Journal of Computer-Aided Molecular Design

, Volume 30, Issue 4, pp 305–321 | Cite as

Discovery of novel polyamine analogs with anti-protozoal activity by computer guided drug repositioning

  • Lucas N. Alberca
  • María L. Sbaraglini
  • Darío Balcazar
  • Laura Fraccaroli
  • Carolina Carrillo
  • Andrea Medeiros
  • Diego Benitez
  • Marcelo Comini
  • Alan Talevi


Chagas disease is a parasitic infection caused by the protozoa Trypanosoma cruzi that affects about 6 million people in Latin America. Despite its sanitary importance, there are currently only two drugs available for treatment: benznidazole and nifurtimox, both exhibiting serious adverse effects and limited efficacy in the chronic stage of the disease. Polyamines are ubiquitous to all living organisms where they participate in multiple basic functions such as biosynthesis of nucleic acids and proteins, proliferation and cell differentiation. T. cruzi is auxotroph for polyamines, which are taken up from the extracellular medium by efficient transporters and, to a large extent, incorporated into trypanothione (bis-glutathionylspermidine), the major redox cosubstrate of trypanosomatids. From a 268-compound database containing polyamine analogs with and without inhibitory effect on T. cruzi we have inferred classificatory models that were later applied in a virtual screening campaign to identify anti-trypanosomal compounds among drugs already used for other therapeutic indications (i.e. computer-guided drug repositioning) compiled in the DrugBank and Sweetlead databases. Five of the candidates identified with this strategy were evaluated in cellular models from different pathogenic trypanosomatids (T. cruzi wt, T. cruzi PAT12, T. brucei and Leishmania infantum), and in vitro models of aminoacid/polyamine transport assays and trypanothione synthetase inhibition assay. Triclabendazole, sertaconazole and paroxetine displayed inhibitory effects on the proliferation of T. cruzi (epimastigotes) and the uptake of putrescine by the parasite. They also interfered with the uptake of others aminoacids and the proliferation of infective T. brucei and L. infantum (promastigotes). Trypanothione synthetase was ruled out as molecular target for the anti-parasitic activity of these compounds.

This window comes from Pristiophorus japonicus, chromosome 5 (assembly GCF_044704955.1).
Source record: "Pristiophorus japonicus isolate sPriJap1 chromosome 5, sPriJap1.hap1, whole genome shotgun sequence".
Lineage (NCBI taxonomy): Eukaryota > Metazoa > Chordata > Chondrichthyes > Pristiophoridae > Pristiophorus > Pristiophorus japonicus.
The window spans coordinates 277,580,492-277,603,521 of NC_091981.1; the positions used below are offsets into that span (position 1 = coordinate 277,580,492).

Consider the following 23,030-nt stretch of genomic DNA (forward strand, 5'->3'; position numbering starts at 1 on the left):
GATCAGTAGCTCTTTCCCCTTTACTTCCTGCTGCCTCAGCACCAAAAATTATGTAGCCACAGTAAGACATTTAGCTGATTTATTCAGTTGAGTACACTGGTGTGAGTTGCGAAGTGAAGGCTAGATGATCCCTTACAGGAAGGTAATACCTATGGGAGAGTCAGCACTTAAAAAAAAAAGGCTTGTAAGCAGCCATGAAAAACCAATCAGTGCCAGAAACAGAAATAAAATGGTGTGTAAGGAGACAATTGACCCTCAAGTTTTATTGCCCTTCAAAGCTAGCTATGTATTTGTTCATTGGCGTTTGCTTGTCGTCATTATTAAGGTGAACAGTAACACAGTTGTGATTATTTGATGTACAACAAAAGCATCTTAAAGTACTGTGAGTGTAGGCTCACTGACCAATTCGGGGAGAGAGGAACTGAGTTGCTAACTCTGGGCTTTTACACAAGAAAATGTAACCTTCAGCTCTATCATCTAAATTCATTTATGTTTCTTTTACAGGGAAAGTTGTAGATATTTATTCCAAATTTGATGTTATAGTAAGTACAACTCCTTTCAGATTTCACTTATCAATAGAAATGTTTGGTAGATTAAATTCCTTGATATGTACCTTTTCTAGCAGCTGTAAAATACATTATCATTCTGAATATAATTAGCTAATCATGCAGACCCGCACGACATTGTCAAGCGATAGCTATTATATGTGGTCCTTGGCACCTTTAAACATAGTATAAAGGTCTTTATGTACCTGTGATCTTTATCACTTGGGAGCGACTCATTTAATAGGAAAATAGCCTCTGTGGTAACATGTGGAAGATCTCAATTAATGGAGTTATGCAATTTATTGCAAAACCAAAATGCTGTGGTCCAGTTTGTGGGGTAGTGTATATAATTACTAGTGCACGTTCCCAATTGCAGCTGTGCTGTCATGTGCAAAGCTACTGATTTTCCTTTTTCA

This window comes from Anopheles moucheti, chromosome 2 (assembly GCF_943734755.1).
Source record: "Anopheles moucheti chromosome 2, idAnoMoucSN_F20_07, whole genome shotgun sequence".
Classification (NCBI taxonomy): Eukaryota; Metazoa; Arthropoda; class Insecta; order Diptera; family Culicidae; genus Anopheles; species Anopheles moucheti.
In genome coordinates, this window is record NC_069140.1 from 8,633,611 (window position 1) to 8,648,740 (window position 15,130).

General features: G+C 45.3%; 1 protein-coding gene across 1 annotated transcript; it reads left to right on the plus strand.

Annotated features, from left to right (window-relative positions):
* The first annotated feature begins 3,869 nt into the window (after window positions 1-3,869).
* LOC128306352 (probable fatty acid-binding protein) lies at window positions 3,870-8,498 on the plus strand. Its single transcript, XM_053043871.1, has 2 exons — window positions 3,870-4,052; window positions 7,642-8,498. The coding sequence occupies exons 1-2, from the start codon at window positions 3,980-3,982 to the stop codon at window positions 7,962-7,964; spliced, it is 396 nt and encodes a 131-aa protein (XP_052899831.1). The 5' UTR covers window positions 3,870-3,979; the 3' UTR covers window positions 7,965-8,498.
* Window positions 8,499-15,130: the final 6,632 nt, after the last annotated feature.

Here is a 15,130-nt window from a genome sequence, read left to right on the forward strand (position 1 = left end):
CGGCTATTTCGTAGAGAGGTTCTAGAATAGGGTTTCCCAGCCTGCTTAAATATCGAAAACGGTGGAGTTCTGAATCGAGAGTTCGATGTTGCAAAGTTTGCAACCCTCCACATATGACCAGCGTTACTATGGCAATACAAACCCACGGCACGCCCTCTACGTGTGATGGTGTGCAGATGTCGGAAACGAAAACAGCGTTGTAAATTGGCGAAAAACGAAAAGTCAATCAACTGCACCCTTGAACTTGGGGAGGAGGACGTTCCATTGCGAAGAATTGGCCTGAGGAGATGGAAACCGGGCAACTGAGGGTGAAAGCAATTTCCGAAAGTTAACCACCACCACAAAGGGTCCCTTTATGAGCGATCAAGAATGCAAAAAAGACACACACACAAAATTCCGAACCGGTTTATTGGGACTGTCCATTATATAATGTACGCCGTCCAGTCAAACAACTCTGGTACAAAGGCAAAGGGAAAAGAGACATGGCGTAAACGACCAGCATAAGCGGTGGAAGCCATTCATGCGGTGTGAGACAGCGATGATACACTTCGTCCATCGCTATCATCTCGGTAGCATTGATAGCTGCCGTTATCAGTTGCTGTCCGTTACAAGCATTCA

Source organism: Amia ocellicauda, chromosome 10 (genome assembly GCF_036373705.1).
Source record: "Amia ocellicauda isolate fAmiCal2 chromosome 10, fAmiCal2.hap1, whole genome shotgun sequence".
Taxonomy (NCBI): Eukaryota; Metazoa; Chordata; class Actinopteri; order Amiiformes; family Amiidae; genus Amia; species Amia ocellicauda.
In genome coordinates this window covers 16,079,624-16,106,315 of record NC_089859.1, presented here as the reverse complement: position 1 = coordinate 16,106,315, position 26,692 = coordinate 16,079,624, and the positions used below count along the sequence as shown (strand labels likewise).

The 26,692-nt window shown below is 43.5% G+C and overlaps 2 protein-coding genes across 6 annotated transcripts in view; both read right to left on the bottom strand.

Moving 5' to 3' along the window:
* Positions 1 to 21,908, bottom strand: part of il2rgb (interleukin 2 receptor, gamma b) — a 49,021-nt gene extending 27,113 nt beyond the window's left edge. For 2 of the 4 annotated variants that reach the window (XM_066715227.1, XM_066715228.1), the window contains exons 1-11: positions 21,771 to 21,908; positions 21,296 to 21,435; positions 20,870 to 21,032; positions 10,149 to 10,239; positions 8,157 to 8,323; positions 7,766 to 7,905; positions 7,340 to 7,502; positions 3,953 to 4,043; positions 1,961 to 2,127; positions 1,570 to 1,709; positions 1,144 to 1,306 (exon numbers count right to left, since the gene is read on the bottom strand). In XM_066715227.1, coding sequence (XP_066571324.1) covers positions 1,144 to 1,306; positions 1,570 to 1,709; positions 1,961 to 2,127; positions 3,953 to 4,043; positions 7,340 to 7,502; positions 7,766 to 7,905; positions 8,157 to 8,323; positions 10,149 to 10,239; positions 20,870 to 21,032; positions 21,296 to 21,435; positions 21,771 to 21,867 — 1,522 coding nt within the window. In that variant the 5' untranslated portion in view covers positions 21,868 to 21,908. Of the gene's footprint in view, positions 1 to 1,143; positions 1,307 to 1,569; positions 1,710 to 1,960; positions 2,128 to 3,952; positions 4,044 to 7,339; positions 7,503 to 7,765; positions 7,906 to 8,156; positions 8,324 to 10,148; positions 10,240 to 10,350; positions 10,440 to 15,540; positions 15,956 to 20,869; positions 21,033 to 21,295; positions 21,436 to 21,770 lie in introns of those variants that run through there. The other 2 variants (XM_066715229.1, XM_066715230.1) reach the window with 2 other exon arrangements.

Chagas disease Drug repositioning Polyamines Trypanosomatids virtual screening Paroxetine Triclabendazole 



The authors would like to thank the following public and non-profit organizations: National University of La Plata and Exact Sciences Faculty PIRPS. National University of La Plata Travel Grants and Incentivos X-730, Argentinean National Agency of Scientific and Technical Research(ANPCyT), PICT 2013-0520, CONICET. DB and MAC acknowledge the support of ANII for postgraduate fellowship (POS_NAC_2013_1_114477) and FOCEM (MERCOSUR Structural Convergence Fund, COF 03/11), respectively.

Supplementary material

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Supplementary material 1 (PDF 4013 kb)
10822_2016_9903_MOESM2_ESM.pdf (43 kb)
Supplementary material 2 (PDF 43 kb)


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Copyright information

© Springer International Publishing Switzerland 2016

Authors and Affiliations

  • Lucas N. Alberca
    • 1
  • María L. Sbaraglini
    • 1
  • Darío Balcazar
    • 2
  • Laura Fraccaroli
    • 2
  • Carolina Carrillo
    • 2
  • Andrea Medeiros
    • 3
  • Diego Benitez
    • 3
  • Marcelo Comini
    • 3
  • Alan Talevi
    • 1
  1. 1.Laboratory of Bioactive Compounds Research and Development (LIDeB), Medicinal Chemistry, Department of Biological Science, Exact Sciences CollegeNational University of La Plata (UNLP), ArgentinaLa PlataArgentina
  2. 2.Instituto de Ciencias y Tecnología Dr. César Milstein (ICT Milstein)Argentinean National Council of Scientific and Technical Research (CONICET)Buenos AiresArgentina
  3. 3.Laboratory Redox Biology of TrypanosomesInstitut Pasteur de MontevideoMontevideoUruguay

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